Kehinde Wiley

A New York artist influenced by the work of Kerry James Marshall, portraitist Kehinde Wiley has attained international acclaim with a vital message: “Painting is about the world we live in. Black people live in the world. My choice is to include them. This is my way of saying yes to us.” (1) His sensational style burst into the art world in the early 2000s. This painting acquired at the Foire International d’Art Contemporain in Paris is the first work by the artist to enter a Canadian collection. (2)

Wiley’s work confronts an art historical lexicon that has omitted people of colour for hundreds of years. Drawing on Byzantine, Renaissance, Baroque and Neoclassical styles of Western portraiture, Wiley challenges the injustice of this omission by replacing royal, noble, religious or heroic subjects with portraits of African-American men. This approach yields hyperrealistic and stylized portraits of today’s “black and brown men,” as he calls them. Although women have appeared sporadically since 2012, Wiley depicts primarily handsome, young, muscular men clad in hoodies, jeans, bandanas, running shoes and other accoutrements of Black hip-hop culture. He portrays models – unknown men scouted off streets in urban centres – in settings and poses typically reserved for the white elite, thus offering alternatives to conventional images displayed in museums. Rather than being cast as servants, slaves or in roles identified with “sports, hypersexuality or anti-social behaviours,” African-Americans are depicted with dignity.

Wiley’s source for Simeon the God Receiver is a fifteenth-century icon of Saint Simeon from the Novgorod School at the Palazzo Leoni Montanari in Vicenza, Italy. The model, Eric Murphy from New Jersey, is shirtless, revealing a well-toned body covered in tattoos with multiple although sometimes obscure meanings: religion is evoked with a rosary; a portrait of the model’s son; the logo of the magazine Rolling Stone is a reference to pop culture; and Hated by Many and Loved by Few may be associated with hip-hop and/or gang culture. (3) Other tattoos include Loyalty is everything and Misunderstood; tears at the corner of his left eye; and three dots on the left eyelid, which may be a prison tattoo often worn by gang members that signifies “mi vida loca” [my crazy life]. Perhaps the most noteworthy tattoo, although not easily legible on the painting, is around the model’s neck: Every sinner has a future, a reference to Oscar Wilde’s play A Woman of No Importance: “Every saint has a past, and every sinner has a future.”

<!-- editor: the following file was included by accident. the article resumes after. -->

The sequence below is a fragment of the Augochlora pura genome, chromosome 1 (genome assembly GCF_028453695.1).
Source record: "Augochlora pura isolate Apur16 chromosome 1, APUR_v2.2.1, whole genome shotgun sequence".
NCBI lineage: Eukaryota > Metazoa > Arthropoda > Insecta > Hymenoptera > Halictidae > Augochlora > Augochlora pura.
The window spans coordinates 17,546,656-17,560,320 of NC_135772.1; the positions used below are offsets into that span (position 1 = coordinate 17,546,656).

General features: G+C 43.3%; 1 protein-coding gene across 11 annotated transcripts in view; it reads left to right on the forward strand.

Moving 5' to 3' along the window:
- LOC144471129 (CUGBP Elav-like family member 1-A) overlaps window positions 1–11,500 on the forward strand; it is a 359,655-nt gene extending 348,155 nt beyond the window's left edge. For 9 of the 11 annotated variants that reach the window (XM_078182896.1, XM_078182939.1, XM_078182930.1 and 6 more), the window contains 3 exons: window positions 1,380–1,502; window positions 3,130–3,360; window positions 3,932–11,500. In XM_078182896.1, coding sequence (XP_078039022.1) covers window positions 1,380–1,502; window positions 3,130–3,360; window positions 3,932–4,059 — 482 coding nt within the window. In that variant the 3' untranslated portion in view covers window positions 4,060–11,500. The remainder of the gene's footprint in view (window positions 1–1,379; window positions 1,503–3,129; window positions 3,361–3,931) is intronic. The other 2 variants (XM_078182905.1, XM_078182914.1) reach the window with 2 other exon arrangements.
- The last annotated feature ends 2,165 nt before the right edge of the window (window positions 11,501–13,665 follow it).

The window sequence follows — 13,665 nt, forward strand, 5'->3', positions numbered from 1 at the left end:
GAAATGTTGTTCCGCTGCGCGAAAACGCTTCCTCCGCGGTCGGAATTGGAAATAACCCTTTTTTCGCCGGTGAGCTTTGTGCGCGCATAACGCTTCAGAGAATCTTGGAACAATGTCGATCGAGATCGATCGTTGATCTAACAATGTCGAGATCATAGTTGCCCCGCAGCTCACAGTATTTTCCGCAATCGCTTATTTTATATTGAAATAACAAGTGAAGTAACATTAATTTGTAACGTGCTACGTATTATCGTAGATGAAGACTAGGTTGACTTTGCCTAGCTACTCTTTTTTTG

The fact that Wiley chose to transform Murphy into Simeon (the holy man cited in the Gospel of Luke, who, in the Temple, recognized the Infant Christ as the Messiah), granting him redemption and elevating him to sainthood, is remarkable. The botanical designs and the subject’s sacred stance contrast with his strong body and imposing tattoos, reinforcing his grace, nobility and refinement.

Through the media, education systems and other public institutions, Western society fabricates and perpetuates a certain vision of African-American identity. Wiley joins a generation of artists of colour whose drive for self-representation motivates us to consider this manipulation, along with notions of race and gender. His empowering works lead us to question the place of African-American men in the world, in hip-hop culture, and challenge various other assumptions and preconceptions. Wiley’s work is about “refusing to be invisible.” We observe formulaic representations of African-American male bodies as well; these explorations of masculinity have occasionally been attributed to Wiley’s sexuality – although he delegates the responsibility of interpretation to viewers.

Wiley’s rise to fame was not an easy one. His Nigerian-born father abandoned his family before Wiley and his twin brother were born, and he was raised by his mother. Culture was an integral part of their home life, in stark comparison with their Los Angeles neighbourhood where drugs and violence were part of daily life. Wiley received a B.F.A. from the San Francisco Art Institute and an M.F.A. from Yale.

Wiley is represented in some of the most prestigious collections in the United States. The exhibition Kehinde Wiley: A New Republic, organized by the Brooklyn Museum of Arts (2015), is touring the United States until 2017.

IRIS AMIZLEV


1. Brian Keith Jackson, “B-boy Stance,” Vibe, August 2003, p. 117.
2. A variant of this composition exists in a reduced format; it is in the collection of Edward Tyler Nahem in New York.
3. Hip-hop albums by Bootleg (2001) and Lil Keke (2008).
Kehinde Wiley (born in 1977), Simeon the God Receiver, 2015, oil on canvas, 212 x 159.7 cm.

In process of acquisition. © Kehinde Wiley